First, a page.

Following a reported 13% increase in law school applications, five of 196 ABA-accredited law schools expanded their first-year classes by more than 50% for the 2021 admissions cycle, and 36 saw growth between 20% and 41%.
Overall, there was an increase of almost 12% for students admitted during the 2021 law school admissions cycle, according to ABA 509 Information Reports released in December. Schools with the largest growth were Wake Forest University School of Law, which had a nearly 90% increase of 1Ls; and George Mason University Antonin Scalia Law School, where the first-year class grew by 76%.
Schools are coming off an unpredictable admissions cycle, thanks to the COVID-19 pandemic, says Ken Randall, GMU’s law school dean. Its 2020 first-year class had 149 members, compared with 262 in 2021.
“We do not expect to have that large of a class for next year, even though applications are up. We are built for a student body that is closer to somewhere between 180 and 200,” says Randall, whose school added a fifth section for the 2021 entering class. It has not hired new tenure-track faculty members but did add adjuncts to teach legal writing.
Among other law schools with significant 1L increases were Baylor Law School, where there was a 51% increase; Loyola University Chicago School of Law, which saw a 52% increase; and Faulkner University Thomas Goode Jones School of Law, which had a 62% increase.
“Our building can accommodate the size of the student body. Next year we hope it will be a little bit larger, but who knows,” says Charles Campbell, the dean of Faulkner Law. The school has 108 2021 first-year students, compared with 67 in 2020, and Campbell says it recently has hired a tenure-track professor and a visiting professor.
He wants to increase enrollment and improve metrics concurrently. Between 2020 and 2021, the law school’s median LSAT score went from 148 to 150, but its median undergraduate grade point average slightly decreased, from 3.28 to 3.23.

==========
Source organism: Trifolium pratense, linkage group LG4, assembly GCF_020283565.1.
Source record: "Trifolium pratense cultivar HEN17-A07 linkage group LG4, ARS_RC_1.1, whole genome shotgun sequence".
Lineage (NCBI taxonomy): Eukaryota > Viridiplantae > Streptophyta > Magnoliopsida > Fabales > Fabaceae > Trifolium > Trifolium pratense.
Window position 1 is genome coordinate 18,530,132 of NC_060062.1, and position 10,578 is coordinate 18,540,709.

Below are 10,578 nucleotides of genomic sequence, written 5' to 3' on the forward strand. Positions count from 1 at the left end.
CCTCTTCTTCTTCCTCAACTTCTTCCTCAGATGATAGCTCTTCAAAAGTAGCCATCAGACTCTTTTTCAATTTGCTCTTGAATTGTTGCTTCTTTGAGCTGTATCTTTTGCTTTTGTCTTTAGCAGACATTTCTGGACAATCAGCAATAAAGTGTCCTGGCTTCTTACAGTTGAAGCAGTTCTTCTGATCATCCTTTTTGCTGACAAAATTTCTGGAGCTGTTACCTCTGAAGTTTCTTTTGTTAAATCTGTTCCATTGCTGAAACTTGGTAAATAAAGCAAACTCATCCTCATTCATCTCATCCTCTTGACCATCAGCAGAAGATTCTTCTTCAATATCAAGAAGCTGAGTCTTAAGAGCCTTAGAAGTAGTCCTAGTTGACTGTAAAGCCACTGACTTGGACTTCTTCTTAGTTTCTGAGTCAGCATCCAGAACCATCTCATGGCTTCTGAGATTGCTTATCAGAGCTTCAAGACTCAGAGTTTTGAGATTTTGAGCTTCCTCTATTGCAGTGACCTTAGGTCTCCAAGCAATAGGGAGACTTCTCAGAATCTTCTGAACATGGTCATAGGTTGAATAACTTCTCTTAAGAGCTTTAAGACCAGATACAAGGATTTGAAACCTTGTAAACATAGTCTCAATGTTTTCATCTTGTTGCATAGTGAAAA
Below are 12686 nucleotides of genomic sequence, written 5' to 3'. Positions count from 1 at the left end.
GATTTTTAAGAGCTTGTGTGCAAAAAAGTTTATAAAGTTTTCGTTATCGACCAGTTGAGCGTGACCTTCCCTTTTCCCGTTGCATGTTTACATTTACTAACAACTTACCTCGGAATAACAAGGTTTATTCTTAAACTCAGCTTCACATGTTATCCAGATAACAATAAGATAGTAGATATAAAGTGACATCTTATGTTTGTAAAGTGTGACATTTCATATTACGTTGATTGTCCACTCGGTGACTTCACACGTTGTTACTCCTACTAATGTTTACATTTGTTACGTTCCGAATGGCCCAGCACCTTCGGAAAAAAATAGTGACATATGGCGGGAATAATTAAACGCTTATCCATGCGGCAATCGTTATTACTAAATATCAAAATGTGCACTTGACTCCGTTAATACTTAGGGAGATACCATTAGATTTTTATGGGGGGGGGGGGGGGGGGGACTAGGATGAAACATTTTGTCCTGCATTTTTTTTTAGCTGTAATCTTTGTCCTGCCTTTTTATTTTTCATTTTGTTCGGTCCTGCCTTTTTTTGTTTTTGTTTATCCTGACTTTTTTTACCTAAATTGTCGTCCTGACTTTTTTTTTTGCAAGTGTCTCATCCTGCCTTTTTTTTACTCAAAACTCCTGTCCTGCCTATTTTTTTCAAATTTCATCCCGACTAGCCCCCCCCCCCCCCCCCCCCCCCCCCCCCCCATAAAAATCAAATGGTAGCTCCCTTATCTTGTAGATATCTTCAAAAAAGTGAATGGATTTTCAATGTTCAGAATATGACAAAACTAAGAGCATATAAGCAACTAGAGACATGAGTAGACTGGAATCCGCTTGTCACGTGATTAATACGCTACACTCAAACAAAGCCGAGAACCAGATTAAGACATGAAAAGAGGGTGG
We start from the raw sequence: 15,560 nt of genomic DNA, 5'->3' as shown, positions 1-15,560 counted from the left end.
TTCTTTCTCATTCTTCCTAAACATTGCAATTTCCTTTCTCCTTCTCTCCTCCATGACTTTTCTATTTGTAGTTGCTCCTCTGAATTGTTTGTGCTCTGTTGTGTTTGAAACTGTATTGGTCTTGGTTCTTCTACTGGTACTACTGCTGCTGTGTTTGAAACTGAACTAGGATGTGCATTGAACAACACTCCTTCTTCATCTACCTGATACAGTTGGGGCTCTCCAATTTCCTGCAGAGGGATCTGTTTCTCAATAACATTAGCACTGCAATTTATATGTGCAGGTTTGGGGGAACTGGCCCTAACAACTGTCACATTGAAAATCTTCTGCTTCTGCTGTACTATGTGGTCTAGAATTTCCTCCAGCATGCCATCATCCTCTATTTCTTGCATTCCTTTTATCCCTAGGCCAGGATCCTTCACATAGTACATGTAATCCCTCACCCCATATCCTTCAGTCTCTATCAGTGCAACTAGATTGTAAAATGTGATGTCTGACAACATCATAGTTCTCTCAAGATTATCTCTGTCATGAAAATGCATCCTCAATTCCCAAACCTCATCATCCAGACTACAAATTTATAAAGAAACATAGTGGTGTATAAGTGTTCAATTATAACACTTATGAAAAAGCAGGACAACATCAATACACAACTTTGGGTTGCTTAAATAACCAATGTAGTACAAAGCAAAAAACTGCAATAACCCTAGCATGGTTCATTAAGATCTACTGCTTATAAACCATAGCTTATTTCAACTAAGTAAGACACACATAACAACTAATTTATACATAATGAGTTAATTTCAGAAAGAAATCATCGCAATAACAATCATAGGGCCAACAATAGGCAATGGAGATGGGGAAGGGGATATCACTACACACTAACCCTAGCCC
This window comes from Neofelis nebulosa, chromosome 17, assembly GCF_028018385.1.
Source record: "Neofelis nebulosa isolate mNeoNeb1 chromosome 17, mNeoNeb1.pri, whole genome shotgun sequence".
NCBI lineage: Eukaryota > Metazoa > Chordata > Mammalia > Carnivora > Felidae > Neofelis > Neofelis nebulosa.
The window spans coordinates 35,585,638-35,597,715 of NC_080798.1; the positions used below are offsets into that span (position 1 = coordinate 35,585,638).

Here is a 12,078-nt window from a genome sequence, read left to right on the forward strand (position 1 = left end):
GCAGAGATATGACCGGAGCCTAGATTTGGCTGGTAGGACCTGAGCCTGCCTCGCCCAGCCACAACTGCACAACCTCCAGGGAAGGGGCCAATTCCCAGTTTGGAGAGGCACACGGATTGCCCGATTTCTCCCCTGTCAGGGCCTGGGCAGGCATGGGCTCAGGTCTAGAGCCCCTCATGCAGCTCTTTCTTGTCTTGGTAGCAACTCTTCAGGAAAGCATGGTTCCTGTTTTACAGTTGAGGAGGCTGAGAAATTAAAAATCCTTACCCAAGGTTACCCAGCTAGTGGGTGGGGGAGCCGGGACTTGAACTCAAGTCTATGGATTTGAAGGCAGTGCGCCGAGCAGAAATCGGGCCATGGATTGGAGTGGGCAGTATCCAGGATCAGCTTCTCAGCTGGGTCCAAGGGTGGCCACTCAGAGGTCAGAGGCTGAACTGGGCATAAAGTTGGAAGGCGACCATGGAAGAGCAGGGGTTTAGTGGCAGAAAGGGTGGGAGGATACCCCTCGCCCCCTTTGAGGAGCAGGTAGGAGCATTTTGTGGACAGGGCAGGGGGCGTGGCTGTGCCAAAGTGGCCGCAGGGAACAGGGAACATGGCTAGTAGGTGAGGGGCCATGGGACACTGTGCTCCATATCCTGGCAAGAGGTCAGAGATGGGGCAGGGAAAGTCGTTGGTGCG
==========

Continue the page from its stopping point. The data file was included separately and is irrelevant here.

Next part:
Some law schools with significant class-size increases recently introduced hybrid programs, many of which are partially remote, and deans say the offerings also play a role in larger entering classes. Faulkner in August 2020 added an executive JD, in which one-third of the coursework is done online. And at GMU, the part-time evening program now allows participants to attend in-person classes as few as two nights a week. The program, known as Flex-JD, has grown from 15 to 45 students in the past year, Randall says.
At Case Western Reserve University School of Law, which had a 41% increase in its 1L class, spring and summer start dates were added in 2021.
“More and more we live in a culture where people decide they want to do something, and they want to do it right now. With the pandemic upheaval it seemed like a good time to start a spring option for students,” says Jessica Berg, the law school’s dean. The school had 112 first-year students in 2020 and 158 in 2021.
There are concerns that the demand to attend law school won’t match the supply of jobs. For 2019 and 2020 graduates, the employment rate is 80%, says Jerome Organ, a professor at Minnesota’s University of St. Thomas School of Law. To keep that employment outcomes around 80% for 2024 graduates, the legal profession would need to add 3,200 more jobs, he wrote at TaxProf Blog. The 80% reflects combining job outcomes for the classes of 2019 and 2020 using data from the National Association for Law Placement, and it is based on bar-passage required and JD-advantage jobs that are full-time and long-term.
A handful of law schools did not increase first-year class sizes, including the University of Arkansas School of Law-Fayetteville. For both 2020 and 2021, the law school had 130 first-year students.
“We will try to be steady, until we have a reason not to be, with job outcomes. There would need to be some sort of sustained trend of us feeling we could meet the demand,” says Margaret Sova McCabe, who until recently served as the law school’s dean. Its class of 2020 had 112 members; 76% had full-time, long-term jobs that require bar passage, and 11% had full-time, long-term JD advantage positions. Job outcomes for the class of 2021 is not yet available.
McCabe, now a law professor and the university’s senior advisor for strategic projects, says her opinion is strongly influenced by teaching during the Great Recession and seeing students have job offers withdrawn, while some never found legal work.
Others are confident their school’s larger entering classes will not pull down employment outcomes.
“We have new talent in our career services offices. We are admitting people we believe can get good jobs,” says Susan Freiwald, the dean of University of San Francisco School of Law, which had a 40% increase in the entering class, with 148 students. The class of 2020 had 124 graduates; 48% had full-time, long-term jobs that require bar passage, and 16% had full-time, long-term JD-advantage positions.